Post-wildfire recovery of an upland Oak−Pine forest on the cumberland Plateau, Kentucky, USA

Devin E. Black, Zachary W. Poynter, Claudia A. Cotton, Suraj Upadhaya, David D. Taylor, Wendy Leuenberger, Beth A. Blankenship, Mary A. Arthur

Research output: Contribution to journalArticlepeer-review

12 Scopus citations

Abstract

Background: Many forests within the southern Appalachian region, USA, have experienced decades of fire exclusion, contributing to regeneration challenges for species such as oaks (Quercus spp. L.) and pines (Pinus spp. L.), and threatening the maintenance of oak-dominated forests in the future. While the use of prescribed fire as a forest management tool is increasing within this region, there remains a lack of information on the potential role of wildfire. A wildfire within the Daniel Boone National Forest, Kentucky, USA, provided an opportunity to investigate how wildfire affected forest vegetation response. Results: We examined the effects of fire severity, quantified using composite burn index (CBI), on basal area, stem density, and sapling recruitment for several key species. We also examined the effects of fire severity on understory species richness and illuminated the consequence of non-native species invasions following fire. Our results demonstrated a negative relationship between fire severity and basal area (stems ≥2 cm diameter at breast height; P ≤ 0.001), and a positive relationship with the recruitment of oak and pine saplings (both P ≤ 0.001), oak sapling density (P = 0.012), and non-woody understory species richness (P ≤ 0.001). We also found that increasing fire severity heightened likelihood of invasion by non-native species, specifically princess tree (Paulownia tomentosa [Thunb.] Siebold & Zucc. ex. Steud; P = 0.009) and Chinese silvergrass (Miscanthus sinensis Andersson; P = 0.028). Conclusions: Where it is feasible, public land managers may be able to generate a range of fire severity during future prescribed fires that approximate some characters of wildfire. These fires, when implemented in southern Appalachian upland forests, may help recruit oaks and pines and boost their potential as future canopy dominants. However, the increased occurrence of non-native invasive species invasion following fire conveys the importance of targeted and timely eradication treatments before new populations of non-native species may become established or reproduce, contradicting the ecological benefits of fire.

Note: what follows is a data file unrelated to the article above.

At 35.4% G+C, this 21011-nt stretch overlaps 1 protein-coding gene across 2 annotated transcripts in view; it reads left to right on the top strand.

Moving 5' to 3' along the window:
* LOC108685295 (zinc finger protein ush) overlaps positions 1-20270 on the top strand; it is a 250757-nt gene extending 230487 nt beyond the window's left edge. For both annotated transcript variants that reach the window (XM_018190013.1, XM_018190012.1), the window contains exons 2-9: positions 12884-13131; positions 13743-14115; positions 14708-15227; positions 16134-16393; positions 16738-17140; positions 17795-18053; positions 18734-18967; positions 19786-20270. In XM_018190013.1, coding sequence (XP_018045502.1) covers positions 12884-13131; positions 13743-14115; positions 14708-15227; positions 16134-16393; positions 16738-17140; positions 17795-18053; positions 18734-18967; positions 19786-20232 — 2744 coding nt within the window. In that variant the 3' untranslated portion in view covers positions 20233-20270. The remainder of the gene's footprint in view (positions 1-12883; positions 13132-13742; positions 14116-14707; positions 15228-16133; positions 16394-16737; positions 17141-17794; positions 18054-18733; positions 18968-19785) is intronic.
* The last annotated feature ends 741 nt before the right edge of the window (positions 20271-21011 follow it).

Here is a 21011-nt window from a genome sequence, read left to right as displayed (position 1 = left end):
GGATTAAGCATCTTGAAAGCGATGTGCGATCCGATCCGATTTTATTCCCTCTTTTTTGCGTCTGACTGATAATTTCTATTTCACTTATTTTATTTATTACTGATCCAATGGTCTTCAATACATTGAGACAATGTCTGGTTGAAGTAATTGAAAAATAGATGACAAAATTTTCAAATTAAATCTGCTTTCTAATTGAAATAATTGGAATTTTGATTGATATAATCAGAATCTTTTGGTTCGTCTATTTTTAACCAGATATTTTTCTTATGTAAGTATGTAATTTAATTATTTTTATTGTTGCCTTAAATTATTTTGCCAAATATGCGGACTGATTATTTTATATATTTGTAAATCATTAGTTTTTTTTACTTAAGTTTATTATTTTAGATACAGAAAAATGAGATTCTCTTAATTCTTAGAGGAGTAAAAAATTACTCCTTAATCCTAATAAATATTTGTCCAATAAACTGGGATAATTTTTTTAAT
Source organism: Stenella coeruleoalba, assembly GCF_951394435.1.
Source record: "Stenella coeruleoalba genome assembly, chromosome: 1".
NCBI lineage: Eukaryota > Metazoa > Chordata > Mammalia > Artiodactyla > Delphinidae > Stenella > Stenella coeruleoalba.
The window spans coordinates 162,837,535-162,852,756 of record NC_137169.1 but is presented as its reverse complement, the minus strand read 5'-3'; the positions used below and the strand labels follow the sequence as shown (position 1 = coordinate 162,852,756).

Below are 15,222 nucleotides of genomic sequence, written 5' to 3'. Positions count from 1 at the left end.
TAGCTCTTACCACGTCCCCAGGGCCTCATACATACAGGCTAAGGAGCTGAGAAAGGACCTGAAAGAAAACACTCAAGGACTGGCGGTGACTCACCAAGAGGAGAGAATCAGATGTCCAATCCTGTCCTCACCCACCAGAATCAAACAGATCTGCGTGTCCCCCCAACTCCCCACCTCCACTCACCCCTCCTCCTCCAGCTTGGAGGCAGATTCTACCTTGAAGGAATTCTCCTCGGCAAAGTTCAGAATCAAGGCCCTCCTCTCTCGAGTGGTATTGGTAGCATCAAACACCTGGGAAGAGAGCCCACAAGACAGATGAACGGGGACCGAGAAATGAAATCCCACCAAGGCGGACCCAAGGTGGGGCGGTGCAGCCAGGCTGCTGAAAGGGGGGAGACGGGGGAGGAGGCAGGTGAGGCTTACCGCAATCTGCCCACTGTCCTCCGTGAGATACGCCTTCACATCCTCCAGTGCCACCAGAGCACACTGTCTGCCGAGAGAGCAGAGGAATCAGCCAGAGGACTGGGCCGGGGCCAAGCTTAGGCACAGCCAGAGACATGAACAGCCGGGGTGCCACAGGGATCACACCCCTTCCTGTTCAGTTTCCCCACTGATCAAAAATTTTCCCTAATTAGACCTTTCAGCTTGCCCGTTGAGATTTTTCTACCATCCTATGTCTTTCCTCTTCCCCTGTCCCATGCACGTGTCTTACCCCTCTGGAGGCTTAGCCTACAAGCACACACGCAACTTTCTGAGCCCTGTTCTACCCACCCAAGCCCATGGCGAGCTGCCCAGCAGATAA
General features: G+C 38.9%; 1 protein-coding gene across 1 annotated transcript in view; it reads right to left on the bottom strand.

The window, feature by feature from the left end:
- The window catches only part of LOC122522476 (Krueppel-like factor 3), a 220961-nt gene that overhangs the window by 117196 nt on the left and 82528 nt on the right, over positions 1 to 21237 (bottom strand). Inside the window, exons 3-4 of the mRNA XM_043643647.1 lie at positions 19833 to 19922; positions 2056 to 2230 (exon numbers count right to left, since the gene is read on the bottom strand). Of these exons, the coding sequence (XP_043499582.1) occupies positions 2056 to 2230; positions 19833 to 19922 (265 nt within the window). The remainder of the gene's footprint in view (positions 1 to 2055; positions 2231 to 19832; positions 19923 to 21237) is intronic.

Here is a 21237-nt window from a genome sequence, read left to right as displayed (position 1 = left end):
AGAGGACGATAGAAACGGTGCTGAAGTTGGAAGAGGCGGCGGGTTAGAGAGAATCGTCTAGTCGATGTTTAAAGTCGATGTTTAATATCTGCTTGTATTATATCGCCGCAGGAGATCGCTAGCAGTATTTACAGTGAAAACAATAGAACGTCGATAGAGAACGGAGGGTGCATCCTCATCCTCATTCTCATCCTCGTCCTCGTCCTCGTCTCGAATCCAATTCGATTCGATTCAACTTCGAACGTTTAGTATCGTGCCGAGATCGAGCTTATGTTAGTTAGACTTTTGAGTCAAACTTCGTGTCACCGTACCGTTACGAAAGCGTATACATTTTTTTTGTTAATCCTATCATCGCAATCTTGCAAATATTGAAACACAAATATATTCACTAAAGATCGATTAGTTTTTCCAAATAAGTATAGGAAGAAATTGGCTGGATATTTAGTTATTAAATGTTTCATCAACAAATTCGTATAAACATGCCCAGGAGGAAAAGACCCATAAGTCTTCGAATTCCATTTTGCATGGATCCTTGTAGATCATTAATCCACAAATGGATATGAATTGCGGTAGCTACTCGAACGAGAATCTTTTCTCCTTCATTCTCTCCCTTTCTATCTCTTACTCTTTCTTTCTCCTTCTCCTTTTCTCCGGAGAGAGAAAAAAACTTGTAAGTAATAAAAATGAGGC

Original languageEnglish
Article number14
Pages (from-to)1-12
Number of pages12
JournalFire Ecology
Volume14
Issue number2
DOIs
StatePublished - 2018

Bibliographical note

Publisher Copyright:
© 2018, Springer Science and Business Media Deutschland GmbH. All rights reserved.

Keywords

  • Chinese silvergrass (Miscanthus sinensis)
  • Fire severity
  • Invasion potential
  • Management
  • Oaks (Quercus spp.)
  • Pines (Pinus spp.)
  • Princess tree (Paulownia tomentosa)
  • Species richness
  • Wildfire

ASJC Scopus subject areas

  • Forestry
  • Ecology, Evolution, Behavior and Systematics
  • Environmental Science (miscellaneous)

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